It is not my intention to attempt a discussion of the theogony of the deities nor the cosmogony of the world. My simple duty is to enlighten the world concerning a heretofore unknown portion of the universe, as it was seen and described by the old Norseman, Olaf Jansen.
Interest in northern research is international. Eleven nations are engaged in or have contributed to, the perilous work of trying to solve Earth’s one remaining cosmological mystery.
There is a saying, ancient as the hills, that ‘truth is stranger than fiction,’ and in a most startling manner has this axiom been brought home to me within the last fortnight.
It was just two o’clock in the morning when I was aroused from a restful sleep by the vigorous ringing of my door-bell. The untimely disturber proved to be a messenger bearing a note, scrawled almost to the point of illegibility, from an old Norseman by the name of Olaf Jansen. After much deciphering, I made out the writing, which simply said: ‘Am ill unto death. Come.’ The call was imperative, and I lost no time in making ready to comply.
Perhaps I may as well explain here that Olaf Jansen, a man who quite recently celebrated his ninety-fifth birthday, has for the last half-dozen years been living alone in an unpretentious bungalow out Glendale way, a short distance from the business district of Los Angeles, California.
It was less than two years ago, while out walking one afternoon, that I was attracted by Olaf Jansen’s house and its homelike surroundings, toward its owner and occupant, whom I afterwards came to know as a believer in the ancient worship of Odin and Thor.
There was a gentleness in his face, and a kindly expression in the keenly alert grey eyes of this man who had lived more than four-score years and ten; and, withal, a sense of loneliness that appealed to my sympathy. Slightly stooped, and with his hands clasped behind him, he walked back and forth with slow and measured tread, that day when first we met. I can hardly say what particular motive impelled me to pause in my walk and engage him in conversation. He seemed pleased when I complimented him on the attractiveness of his bungalow, and on the well-tended vines and flowers clustering in profusion over its windows, roof and wide piazza.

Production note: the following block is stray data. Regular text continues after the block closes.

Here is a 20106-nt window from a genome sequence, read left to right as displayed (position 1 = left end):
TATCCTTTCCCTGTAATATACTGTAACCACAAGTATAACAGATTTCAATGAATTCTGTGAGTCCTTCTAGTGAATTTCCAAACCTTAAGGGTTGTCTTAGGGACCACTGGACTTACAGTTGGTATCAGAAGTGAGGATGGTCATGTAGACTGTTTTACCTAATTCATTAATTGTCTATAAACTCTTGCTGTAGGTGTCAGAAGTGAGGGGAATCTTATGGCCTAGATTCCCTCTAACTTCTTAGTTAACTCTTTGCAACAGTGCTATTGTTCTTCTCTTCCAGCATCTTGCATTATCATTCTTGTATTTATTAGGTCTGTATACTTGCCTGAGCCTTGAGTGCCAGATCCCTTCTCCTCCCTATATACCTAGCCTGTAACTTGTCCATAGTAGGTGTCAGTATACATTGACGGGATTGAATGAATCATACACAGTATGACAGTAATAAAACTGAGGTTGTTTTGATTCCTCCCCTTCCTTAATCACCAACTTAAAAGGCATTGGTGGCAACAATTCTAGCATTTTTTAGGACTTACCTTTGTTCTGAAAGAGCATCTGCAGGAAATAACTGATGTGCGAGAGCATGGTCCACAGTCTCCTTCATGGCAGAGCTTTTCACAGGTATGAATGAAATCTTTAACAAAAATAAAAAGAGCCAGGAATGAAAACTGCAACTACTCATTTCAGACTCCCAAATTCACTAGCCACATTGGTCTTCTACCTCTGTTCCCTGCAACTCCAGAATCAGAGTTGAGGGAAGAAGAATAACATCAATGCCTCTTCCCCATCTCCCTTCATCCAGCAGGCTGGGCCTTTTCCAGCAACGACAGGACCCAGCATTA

I soon discovered that my new acquaintance was no ordinary person, but one profound and learned to a remarkable degree; a man who, in the later years of his long life, had dug deeply into books and become strong in the power of meditative silence.
I encouraged him to talk and soon gathered that he had resided only six or seven years in Southern California, but had passed the dozen years prior in one of the Middle Eastern states. Before that, he had been a fisherman off the coast of Norway, in the region of the Lofoden Islands, from whence he had made trips still farther north to Spitzbergen and even to Franz Josef Land.
When I started to take my leave, he seemed reluctant to have me go, and asked me to come again. Although at the time I thought nothing of it, I remember now that he made a peculiar remark as I extended my hand in leave-taking. ‘You will come again?’ he asked. ‘Yes, you will come again someday. I am sure you will, and I shall show you my library and tell you many things of which you have never dreamed, things so wonderful that it maybe you will not believe me.’
I laughingly assured him that I would not only come again but would be ready to believe whatever he might choose to tell me of his travels and adventures.